We live an a world where chemistry computation is increasingly competitive with experimentation. AlphaFold predicts protein structure with accuracy sufficient for many applications. In the limit scenario, computational chemists envision biochemistry simulations on a scale that allows them to trace exact mechanisms of disease. A recent pre-print achieves molecular simulation with nanosecond time steps, which is 1000 times longer than typical molecular dynamics (MD) time steps. It does this while retaining the same macro-molecular behavior as traditional MD. This allows for longer simulations with larger, more complex systems.
Atomic simulations lose accuracy as they increase in computational efficiency. Density Functional Theory (DFT) simulations accurately model bond-breaking and bond-forming at the subatomic scale. Molecular Dynamics (MD) simulations model higher-level inter-atomic interactions via potentials, or force fields, while sacrificing accuracy for bond forming and breaking in exchange for faster computation and longer simulations. The authors’ approach is no different – they trade atom-level simulation for longer simulations that retain macro-molecular behavior.
Rather than modeling individual atoms, the approach models cluster centers, called “beads”.
Because coarse-grained MD leads to inherent approximation error, one goal of the authors’ architecture was to model randomness in the predictions. To do this, instead of predicting a single number for the next time step, the architecture predicts a distribution given by a mean and a variance.
The coarse-graining procedure removes the Markov property of the dynamics, so they also designed their architecture to incorporate historical information from previous states.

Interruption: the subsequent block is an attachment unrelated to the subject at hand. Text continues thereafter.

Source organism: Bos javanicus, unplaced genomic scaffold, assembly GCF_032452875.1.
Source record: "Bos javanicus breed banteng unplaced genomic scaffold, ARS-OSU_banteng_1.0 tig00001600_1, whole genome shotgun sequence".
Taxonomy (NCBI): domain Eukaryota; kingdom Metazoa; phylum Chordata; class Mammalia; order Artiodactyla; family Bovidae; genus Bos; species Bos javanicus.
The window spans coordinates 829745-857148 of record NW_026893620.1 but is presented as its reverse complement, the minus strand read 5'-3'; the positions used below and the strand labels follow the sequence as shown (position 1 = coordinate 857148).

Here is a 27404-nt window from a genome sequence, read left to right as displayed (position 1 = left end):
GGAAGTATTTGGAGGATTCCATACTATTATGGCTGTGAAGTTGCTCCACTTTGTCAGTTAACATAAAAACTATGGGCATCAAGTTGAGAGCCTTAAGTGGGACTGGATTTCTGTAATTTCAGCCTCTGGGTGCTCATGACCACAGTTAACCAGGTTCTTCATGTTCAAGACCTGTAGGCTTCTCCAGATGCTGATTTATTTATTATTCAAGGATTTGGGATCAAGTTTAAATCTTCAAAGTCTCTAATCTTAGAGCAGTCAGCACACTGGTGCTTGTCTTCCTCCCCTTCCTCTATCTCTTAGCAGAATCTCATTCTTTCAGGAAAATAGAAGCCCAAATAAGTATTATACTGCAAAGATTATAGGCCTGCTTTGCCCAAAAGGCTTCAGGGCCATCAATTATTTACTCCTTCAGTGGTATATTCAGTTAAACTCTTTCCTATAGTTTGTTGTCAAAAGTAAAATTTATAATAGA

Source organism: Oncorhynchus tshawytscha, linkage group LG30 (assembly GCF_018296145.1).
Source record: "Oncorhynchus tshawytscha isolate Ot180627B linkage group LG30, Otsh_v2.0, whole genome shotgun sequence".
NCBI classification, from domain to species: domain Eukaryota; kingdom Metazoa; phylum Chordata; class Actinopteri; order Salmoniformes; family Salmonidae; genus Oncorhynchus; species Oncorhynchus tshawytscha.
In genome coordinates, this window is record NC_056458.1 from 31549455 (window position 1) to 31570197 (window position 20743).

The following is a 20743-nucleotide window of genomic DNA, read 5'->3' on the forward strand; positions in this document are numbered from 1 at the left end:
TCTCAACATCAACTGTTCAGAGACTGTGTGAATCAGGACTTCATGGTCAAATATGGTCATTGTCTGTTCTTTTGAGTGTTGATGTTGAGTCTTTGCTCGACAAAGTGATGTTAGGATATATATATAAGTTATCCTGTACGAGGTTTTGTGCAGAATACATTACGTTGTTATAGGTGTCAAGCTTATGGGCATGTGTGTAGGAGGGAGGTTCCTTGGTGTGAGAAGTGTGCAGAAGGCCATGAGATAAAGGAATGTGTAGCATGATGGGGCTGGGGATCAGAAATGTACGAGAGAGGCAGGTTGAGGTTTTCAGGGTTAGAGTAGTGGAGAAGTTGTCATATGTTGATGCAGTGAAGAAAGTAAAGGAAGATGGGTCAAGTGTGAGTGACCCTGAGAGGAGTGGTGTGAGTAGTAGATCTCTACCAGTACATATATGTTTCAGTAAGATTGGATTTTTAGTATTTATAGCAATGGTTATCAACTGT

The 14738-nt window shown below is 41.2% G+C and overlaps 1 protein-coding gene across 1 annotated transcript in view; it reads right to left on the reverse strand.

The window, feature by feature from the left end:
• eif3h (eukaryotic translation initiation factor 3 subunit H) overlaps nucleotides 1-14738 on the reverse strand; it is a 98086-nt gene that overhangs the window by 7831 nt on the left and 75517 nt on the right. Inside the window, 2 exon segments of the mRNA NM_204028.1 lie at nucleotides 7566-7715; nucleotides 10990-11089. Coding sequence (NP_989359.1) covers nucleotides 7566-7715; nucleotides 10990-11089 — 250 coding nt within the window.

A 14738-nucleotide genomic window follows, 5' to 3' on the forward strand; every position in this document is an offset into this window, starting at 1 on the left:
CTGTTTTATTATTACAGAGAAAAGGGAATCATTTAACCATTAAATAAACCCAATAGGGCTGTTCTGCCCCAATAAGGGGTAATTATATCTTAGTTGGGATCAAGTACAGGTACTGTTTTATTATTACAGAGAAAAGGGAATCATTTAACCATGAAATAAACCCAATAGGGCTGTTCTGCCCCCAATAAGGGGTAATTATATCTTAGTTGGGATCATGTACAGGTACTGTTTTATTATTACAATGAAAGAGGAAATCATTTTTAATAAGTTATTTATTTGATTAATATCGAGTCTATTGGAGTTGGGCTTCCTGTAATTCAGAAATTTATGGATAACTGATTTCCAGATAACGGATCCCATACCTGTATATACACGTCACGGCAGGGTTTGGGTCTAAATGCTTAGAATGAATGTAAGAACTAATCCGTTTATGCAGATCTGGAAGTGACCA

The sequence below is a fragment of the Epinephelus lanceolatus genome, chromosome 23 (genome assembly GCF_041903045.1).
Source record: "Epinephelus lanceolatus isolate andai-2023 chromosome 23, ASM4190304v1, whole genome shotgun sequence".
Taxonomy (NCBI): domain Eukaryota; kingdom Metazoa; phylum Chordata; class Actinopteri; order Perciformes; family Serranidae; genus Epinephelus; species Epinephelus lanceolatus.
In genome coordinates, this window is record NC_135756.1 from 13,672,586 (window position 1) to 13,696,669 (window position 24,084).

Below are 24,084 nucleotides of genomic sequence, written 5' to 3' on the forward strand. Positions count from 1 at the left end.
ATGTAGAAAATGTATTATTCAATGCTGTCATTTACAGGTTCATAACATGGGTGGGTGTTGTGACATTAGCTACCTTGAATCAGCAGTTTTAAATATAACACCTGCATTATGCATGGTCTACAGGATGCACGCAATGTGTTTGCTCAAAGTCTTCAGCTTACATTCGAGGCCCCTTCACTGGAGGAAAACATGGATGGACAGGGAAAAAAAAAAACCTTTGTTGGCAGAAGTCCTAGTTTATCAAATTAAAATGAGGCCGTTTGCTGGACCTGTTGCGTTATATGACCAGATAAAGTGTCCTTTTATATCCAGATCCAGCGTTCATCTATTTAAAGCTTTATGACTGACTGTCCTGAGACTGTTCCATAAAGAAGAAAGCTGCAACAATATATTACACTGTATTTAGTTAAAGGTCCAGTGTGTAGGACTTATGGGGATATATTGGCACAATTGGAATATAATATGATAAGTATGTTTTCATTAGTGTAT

The model consists of three learned networks which are trained end-to-end.
The first network, the Embedding GNN, takes as input a fine-level (atom-level) graph and produces node embeddings that are shared across time steps. Atoms are then grouped with a graph clustering algorithm.
The second network, the Dynamics GNN, takes as input the node embeddings as well as the node positions and velocities for the last k time steps. Based on their clusters, these embeddings, positions, and velocities are combined into node and edge features for a coarse graph. The Dynamics GNN processes this graph to predict a mean and a standard deviation for the acceleration of the nodes (“beads”) for the coarse graph.
With just the first two networks, the architecture ran into stability issues, experiencing “bead collision”, where two beads come within 1 Å of each other. Thus, the authors added a third “Score GNN” network to predict a gradient of the predicted probability density which, when applied to the predicted coordinates, denoises them to the true coordinates.
The model is trained end-to-end, where the objective function is to minimize the negative-log-likelihood of the data under the predicted distribution.
At inference time, the model predicts bead acceleration, and new bead positions are calculated using Euler integration.
The model architecture.
Because the model does not predict atom-level coordinate updates, they had to find other ways to evaluate their coarse-grained model. One metric is “radius of gyration”, which measures distance from center of rotation. The radius of gyration was found to correlate strongly (r^2 = 0.90) with the true radius of gyration for the coarse states.
The authors also compared predicted and true “relaxation times” of the molecules, and found an r^2 correlation of 0.48. Correlation in this metric demonstrates that the model not only matches the distribution over states, but also captures realistic dynamics.
The authors present a new architecture for coarse-grained molecular dynamics simulation. The model operates on a much larger time step than traditional MD, allowing for larger simulations on larger timescales. This is promising work in the direction of large-scale molecular simulation.
There two main caveats. One is that this network models acceleration of cluster centers, limiting its usefulness for atomistic modeling. However, atom positions can be inferred using techniques like the one described in this paper.
The other caveat is easily remedied, and likely would provide a significant performance boost. The chosen GNN architectures are not equivariant to the frame of reference. Instead they learn equivariance from data, which takes learning capacity away from the task of learning dynamics. This can be easily fixed by using an equivarant architecture for the GNN, for example, an SE(3) transformer.